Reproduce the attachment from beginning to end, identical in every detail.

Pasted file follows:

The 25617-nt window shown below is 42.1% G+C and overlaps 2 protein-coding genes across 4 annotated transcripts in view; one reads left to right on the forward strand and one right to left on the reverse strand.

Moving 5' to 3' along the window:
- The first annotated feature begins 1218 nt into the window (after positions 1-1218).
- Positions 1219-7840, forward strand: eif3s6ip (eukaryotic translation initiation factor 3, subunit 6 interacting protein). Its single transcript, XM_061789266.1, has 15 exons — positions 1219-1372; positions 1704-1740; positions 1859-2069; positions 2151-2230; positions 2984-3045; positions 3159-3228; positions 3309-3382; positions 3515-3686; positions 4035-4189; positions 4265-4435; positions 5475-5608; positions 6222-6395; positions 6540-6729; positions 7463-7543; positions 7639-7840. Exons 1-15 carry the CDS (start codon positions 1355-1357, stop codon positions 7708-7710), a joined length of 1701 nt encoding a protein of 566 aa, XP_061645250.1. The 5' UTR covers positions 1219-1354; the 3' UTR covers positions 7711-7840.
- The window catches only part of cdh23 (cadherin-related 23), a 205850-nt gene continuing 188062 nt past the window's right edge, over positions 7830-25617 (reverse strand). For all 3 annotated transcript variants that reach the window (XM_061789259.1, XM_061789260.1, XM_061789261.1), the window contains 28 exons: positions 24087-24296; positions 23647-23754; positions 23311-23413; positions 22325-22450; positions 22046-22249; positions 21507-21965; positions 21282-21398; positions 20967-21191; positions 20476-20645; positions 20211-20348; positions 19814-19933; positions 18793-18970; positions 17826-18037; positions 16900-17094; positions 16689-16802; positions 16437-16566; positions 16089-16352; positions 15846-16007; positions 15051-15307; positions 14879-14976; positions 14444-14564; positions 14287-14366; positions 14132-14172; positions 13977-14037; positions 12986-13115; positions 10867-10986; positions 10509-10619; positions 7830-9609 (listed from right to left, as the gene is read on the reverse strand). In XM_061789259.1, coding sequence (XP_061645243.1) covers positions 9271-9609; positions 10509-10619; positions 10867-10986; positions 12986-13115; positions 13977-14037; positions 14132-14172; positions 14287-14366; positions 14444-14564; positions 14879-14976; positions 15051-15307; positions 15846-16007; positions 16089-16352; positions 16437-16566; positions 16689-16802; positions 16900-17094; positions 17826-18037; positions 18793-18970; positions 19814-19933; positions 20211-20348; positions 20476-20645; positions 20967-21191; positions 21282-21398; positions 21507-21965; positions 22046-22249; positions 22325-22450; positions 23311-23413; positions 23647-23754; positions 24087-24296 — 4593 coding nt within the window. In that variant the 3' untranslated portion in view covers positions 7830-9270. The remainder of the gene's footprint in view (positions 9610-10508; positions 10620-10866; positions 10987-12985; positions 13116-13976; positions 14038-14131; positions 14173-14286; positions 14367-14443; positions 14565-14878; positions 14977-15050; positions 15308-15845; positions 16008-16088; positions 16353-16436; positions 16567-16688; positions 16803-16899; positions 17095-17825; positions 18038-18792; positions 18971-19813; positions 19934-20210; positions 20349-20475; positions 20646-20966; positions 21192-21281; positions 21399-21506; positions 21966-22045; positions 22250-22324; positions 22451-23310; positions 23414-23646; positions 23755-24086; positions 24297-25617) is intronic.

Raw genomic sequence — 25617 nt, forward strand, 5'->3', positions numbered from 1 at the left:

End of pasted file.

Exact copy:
The 25617-nt window shown below is 42.1% G+C and overlaps 2 protein-coding genes across 4 annotated transcripts in view; one reads left to right on the forward strand and one right to left on the reverse strand.

Moving 5' to 3' along the window:
- The first annotated feature begins 1218 nt into the window (after positions 1-1218).
- Positions 1219-7840, forward strand: eif3s6ip (eukaryotic translation initiation factor 3, subunit 6 interacting protein). Its single transcript, XM_061789266.1, has 15 exons — positions 1219-1372; positions 1704-1740; positions 1859-2069; positions 2151-2230; positions 2984-3045; positions 3159-3228; positions 3309-3382; positions 3515-3686; positions 4035-4189; positions 4265-4435; positions 5475-5608; positions 6222-6395; positions 6540-6729; positions 7463-7543; positions 7639-7840. Exons 1-15 carry the CDS (start codon positions 1355-1357, stop codon positions 7708-7710), a joined length of 1701 nt encoding a protein of 566 aa, XP_061645250.1. The 5' UTR covers positions 1219-1354; the 3' UTR covers positions 7711-7840.
- The window catches only part of cdh23 (cadherin-related 23), a 205850-nt gene continuing 188062 nt past the window's right edge, over positions 7830-25617 (reverse strand). For all 3 annotated transcript variants that reach the window (XM_061789259.1, XM_061789260.1, XM_061789261.1), the window contains 28 exons: positions 24087-24296; positions 23647-23754; positions 23311-23413; positions 22325-22450; positions 22046-22249; positions 21507-21965; positions 21282-21398; positions 20967-21191; positions 20476-20645; positions 20211-20348; positions 19814-19933; positions 18793-18970; positions 17826-18037; positions 16900-17094; positions 16689-16802; positions 16437-16566; positions 16089-16352; positions 15846-16007; positions 15051-15307; positions 14879-14976; positions 14444-14564; positions 14287-14366; positions 14132-14172; positions 13977-14037; positions 12986-13115; positions 10867-10986; positions 10509-10619; positions 7830-9609 (listed from right to left, as the gene is read on the reverse strand). In XM_061789259.1, coding sequence (XP_061645243.1) covers positions 9271-9609; positions 10509-10619; positions 10867-10986; positions 12986-13115; positions 13977-14037; positions 14132-14172; positions 14287-14366; positions 14444-14564; positions 14879-14976; positions 15051-15307; positions 15846-16007; positions 16089-16352; positions 16437-16566; positions 16689-16802; positions 16900-17094; positions 17826-18037; positions 18793-18970; positions 19814-19933; positions 20211-20348; positions 20476-20645; positions 20967-21191; positions 21282-21398; positions 21507-21965; positions 22046-22249; positions 22325-22450; positions 23311-23413; positions 23647-23754; positions 24087-24296 — 4593 coding nt within the window. In that variant the 3' untranslated portion in view covers positions 7830-9270. The remainder of the gene's footprint in view (positions 9610-10508; positions 10620-10866; positions 10987-12985; positions 13116-13976; positions 14038-14131; positions 14173-14286; positions 14367-14443; positions 14565-14878; positions 14977-15050; positions 15308-15845; positions 16008-16088; positions 16353-16436; positions 16567-16688; positions 16803-16899; positions 17095-17825; positions 18038-18792; positions 18971-19813; positions 19934-20210; positions 20349-20475; positions 20646-20966; positions 21192-21281; positions 21399-21506; positions 21966-22045; positions 22250-22324; positions 22451-23310; positions 23414-23646; positions 23755-24086; positions 24297-25617) is intronic.

Raw genomic sequence — 25617 nt, forward strand, 5'->3', positions numbered from 1 at the left: